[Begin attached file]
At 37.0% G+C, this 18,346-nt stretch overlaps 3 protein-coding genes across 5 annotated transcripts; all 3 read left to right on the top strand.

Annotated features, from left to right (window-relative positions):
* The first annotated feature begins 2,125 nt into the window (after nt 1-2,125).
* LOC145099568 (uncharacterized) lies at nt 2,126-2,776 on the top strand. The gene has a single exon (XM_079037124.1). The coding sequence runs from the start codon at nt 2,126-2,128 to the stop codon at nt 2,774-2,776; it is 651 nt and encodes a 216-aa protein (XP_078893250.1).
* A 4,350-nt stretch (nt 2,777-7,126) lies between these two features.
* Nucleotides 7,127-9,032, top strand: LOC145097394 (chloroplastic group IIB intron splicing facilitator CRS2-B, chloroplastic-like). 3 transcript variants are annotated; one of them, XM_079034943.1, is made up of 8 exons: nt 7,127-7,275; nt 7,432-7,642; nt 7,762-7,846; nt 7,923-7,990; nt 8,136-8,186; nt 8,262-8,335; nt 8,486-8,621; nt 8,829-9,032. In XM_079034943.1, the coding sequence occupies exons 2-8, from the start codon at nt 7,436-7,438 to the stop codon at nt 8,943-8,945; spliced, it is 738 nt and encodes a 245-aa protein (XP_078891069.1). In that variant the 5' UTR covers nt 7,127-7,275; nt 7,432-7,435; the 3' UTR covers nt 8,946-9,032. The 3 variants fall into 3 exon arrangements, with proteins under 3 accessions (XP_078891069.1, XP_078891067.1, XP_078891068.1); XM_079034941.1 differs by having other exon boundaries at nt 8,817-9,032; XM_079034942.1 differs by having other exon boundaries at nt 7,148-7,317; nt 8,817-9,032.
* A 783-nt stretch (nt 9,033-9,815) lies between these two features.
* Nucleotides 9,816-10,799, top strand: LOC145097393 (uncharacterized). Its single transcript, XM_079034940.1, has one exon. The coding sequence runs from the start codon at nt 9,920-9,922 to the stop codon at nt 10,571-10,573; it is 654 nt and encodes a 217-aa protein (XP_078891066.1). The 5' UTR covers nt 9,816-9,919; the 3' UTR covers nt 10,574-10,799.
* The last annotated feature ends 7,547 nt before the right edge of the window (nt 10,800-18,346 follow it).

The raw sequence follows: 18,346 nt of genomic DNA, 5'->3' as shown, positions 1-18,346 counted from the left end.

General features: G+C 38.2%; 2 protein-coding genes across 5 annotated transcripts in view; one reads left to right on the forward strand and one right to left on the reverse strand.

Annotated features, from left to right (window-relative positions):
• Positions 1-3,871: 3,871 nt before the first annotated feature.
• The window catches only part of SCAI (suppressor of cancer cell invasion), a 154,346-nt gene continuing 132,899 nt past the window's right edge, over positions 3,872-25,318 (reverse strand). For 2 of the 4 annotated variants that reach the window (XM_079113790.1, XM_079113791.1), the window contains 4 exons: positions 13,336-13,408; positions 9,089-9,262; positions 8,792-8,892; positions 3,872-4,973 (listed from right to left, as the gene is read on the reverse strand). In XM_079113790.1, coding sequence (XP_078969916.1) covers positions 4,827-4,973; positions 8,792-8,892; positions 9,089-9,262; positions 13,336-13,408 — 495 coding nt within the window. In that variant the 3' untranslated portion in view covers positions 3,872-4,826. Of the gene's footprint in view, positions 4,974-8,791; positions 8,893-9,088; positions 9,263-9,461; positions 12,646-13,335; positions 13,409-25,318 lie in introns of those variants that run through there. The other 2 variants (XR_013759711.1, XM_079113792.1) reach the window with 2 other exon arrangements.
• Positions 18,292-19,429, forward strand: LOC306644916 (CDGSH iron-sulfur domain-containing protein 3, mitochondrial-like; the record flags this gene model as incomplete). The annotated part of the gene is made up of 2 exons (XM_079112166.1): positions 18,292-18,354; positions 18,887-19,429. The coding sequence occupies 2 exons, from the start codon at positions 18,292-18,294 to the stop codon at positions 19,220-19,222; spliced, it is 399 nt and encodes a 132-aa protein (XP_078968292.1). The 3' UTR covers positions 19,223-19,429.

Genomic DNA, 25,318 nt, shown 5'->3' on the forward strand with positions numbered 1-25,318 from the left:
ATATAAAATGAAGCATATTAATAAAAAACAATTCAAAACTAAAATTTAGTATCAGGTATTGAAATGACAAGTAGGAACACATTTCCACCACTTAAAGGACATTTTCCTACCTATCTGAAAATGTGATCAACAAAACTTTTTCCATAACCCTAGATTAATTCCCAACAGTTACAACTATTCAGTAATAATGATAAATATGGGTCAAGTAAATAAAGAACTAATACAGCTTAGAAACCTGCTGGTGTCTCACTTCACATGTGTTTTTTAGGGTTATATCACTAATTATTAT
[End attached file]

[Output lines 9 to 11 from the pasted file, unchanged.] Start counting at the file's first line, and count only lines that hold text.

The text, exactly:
* The last annotated feature ends 7,547 nt before the right edge of the window (nt 10,800-18,346 follow it).

The raw sequence follows: 18,346 nt of genomic DNA, 5'->3' as shown, positions 1-18,346 counted from the left end.

General features: G+C 38.2%; 2 protein-coding genes across 5 annotated transcripts in view; one reads left to right on the forward strand and one right to left on the reverse strand.